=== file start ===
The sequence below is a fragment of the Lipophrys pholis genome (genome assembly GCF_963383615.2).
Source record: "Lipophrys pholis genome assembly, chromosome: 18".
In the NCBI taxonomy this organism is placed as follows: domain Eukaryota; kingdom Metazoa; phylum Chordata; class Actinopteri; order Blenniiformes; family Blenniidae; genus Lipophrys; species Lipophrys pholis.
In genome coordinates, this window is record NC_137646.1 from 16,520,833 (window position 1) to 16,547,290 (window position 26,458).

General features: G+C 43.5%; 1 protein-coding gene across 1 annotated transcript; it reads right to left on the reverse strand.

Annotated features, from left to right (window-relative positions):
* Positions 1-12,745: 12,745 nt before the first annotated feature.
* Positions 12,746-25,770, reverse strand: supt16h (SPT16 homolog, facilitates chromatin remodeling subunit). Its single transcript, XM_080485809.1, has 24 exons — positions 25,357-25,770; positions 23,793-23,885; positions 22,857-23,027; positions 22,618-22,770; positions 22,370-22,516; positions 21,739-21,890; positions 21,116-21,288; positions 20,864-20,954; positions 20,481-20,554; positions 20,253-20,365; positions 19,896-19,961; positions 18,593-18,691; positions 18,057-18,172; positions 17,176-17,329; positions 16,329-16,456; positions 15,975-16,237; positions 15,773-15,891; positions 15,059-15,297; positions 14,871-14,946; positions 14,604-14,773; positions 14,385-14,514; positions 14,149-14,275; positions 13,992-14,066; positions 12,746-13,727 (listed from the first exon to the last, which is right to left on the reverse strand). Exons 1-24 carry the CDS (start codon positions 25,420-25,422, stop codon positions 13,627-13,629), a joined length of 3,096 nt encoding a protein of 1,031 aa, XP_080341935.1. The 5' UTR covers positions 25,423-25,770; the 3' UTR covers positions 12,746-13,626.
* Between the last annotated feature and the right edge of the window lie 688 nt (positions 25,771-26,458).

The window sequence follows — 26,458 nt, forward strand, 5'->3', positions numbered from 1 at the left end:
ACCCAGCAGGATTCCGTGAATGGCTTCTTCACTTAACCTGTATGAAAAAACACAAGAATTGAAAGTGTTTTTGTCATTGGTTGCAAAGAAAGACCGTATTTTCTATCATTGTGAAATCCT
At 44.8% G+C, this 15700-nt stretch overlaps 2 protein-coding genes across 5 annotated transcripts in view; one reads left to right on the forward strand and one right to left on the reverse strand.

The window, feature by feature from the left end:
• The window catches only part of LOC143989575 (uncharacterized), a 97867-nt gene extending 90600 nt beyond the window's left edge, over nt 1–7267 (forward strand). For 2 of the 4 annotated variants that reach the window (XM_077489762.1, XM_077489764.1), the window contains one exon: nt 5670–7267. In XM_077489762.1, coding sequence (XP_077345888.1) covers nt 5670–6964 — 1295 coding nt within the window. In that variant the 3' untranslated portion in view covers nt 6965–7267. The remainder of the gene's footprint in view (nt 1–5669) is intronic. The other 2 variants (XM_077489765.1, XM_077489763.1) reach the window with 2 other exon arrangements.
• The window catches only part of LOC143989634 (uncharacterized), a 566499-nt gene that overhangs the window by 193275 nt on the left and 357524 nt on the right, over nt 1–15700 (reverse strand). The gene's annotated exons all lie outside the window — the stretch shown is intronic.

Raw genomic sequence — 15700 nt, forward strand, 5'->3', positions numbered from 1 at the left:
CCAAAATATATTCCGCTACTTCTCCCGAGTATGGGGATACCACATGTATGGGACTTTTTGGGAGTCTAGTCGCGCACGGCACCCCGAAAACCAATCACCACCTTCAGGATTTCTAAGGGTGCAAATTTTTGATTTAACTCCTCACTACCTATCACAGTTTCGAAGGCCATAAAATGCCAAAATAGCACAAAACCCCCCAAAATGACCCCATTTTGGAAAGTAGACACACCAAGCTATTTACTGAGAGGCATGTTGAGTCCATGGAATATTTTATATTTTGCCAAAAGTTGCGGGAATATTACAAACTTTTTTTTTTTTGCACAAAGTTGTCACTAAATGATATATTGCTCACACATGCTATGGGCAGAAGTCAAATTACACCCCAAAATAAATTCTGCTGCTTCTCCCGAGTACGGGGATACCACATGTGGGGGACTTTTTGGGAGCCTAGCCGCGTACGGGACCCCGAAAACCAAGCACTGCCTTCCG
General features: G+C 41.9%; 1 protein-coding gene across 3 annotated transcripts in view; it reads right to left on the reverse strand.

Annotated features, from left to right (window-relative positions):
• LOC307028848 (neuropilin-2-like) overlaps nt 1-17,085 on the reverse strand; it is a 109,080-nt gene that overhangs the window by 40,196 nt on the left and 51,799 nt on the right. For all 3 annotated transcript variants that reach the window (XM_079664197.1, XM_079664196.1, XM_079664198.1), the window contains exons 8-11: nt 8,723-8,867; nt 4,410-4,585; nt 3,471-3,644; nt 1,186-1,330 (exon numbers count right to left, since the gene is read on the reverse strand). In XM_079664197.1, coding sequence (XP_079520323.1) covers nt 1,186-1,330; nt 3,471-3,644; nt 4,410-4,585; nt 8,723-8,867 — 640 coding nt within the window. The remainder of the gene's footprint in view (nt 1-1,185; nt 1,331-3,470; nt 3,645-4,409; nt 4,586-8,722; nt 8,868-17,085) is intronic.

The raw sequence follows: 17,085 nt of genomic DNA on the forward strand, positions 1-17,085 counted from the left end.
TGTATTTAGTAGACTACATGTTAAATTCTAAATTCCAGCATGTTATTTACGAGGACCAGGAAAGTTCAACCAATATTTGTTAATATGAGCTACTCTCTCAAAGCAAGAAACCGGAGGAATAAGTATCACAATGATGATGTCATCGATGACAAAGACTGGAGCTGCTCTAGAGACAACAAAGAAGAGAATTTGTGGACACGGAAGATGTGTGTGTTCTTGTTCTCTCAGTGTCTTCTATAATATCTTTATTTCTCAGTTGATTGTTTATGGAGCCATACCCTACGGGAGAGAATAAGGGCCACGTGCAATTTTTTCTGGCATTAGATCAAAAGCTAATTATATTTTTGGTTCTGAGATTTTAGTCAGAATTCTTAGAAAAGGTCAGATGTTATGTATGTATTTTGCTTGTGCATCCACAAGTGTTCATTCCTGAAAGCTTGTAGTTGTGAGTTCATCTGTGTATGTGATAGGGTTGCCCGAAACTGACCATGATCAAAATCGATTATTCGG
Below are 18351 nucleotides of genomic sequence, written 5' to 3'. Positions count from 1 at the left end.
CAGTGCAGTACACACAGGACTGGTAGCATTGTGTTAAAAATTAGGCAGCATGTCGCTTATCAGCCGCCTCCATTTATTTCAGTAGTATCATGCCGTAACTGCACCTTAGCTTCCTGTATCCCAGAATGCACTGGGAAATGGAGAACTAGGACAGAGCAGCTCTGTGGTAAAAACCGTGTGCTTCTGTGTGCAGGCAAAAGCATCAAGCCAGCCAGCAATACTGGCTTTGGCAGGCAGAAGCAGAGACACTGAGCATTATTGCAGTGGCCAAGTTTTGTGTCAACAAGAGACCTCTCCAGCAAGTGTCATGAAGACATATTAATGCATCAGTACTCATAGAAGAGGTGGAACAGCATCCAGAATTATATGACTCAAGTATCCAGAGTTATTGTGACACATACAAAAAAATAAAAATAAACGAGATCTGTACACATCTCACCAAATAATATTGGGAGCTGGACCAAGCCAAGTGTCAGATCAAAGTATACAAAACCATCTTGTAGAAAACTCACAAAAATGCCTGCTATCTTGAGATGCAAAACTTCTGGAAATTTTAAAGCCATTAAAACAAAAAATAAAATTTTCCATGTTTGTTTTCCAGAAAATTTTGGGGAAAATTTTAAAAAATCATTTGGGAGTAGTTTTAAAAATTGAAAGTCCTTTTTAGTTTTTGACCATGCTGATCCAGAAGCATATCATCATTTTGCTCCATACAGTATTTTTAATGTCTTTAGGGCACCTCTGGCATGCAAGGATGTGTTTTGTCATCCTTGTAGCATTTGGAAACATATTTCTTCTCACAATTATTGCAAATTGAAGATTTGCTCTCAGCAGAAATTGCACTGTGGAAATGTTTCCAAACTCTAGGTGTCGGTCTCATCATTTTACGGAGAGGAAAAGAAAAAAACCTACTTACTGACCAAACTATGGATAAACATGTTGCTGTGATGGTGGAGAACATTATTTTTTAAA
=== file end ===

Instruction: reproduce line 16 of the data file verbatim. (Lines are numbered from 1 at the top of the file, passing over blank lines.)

Raw genomic sequence — 15700 nt, forward strand, 5'->3', positions numbered from 1 at the left: